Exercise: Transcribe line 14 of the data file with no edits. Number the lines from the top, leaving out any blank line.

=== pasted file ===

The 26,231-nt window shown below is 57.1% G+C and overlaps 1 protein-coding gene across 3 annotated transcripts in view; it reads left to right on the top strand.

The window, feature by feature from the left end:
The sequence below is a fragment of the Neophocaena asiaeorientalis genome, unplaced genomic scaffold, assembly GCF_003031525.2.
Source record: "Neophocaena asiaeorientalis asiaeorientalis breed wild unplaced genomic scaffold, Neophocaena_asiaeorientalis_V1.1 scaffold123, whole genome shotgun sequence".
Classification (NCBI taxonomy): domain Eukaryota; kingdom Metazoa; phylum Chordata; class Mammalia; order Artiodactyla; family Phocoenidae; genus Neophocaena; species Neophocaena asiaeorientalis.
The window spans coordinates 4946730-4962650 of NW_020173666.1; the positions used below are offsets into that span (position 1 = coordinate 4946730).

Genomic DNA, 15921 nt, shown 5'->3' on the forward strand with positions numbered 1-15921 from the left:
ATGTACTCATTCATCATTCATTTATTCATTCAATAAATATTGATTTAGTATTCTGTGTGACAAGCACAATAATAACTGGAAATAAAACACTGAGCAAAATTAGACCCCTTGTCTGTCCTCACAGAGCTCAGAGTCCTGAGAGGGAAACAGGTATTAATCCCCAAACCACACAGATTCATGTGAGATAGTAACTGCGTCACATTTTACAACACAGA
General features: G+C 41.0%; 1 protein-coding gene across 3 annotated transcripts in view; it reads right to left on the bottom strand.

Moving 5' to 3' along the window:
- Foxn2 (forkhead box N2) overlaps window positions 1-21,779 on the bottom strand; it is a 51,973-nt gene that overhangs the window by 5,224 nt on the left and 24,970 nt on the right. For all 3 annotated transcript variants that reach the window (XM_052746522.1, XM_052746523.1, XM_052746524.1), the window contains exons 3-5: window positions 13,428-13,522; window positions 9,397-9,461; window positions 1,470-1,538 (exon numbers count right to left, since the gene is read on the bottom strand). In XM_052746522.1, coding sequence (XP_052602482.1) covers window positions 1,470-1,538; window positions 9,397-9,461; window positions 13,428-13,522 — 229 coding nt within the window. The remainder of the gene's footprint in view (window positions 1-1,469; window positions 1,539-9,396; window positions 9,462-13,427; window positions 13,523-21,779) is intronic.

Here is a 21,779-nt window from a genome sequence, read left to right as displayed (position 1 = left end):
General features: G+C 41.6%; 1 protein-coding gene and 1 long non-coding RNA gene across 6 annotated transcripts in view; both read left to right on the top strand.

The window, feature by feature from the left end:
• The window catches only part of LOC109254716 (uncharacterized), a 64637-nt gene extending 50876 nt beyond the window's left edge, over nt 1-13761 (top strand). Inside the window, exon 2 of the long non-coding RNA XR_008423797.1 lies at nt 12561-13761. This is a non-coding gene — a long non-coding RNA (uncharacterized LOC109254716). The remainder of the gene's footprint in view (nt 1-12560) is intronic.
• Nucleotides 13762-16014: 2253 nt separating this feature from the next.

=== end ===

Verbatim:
The window, feature by feature from the left end: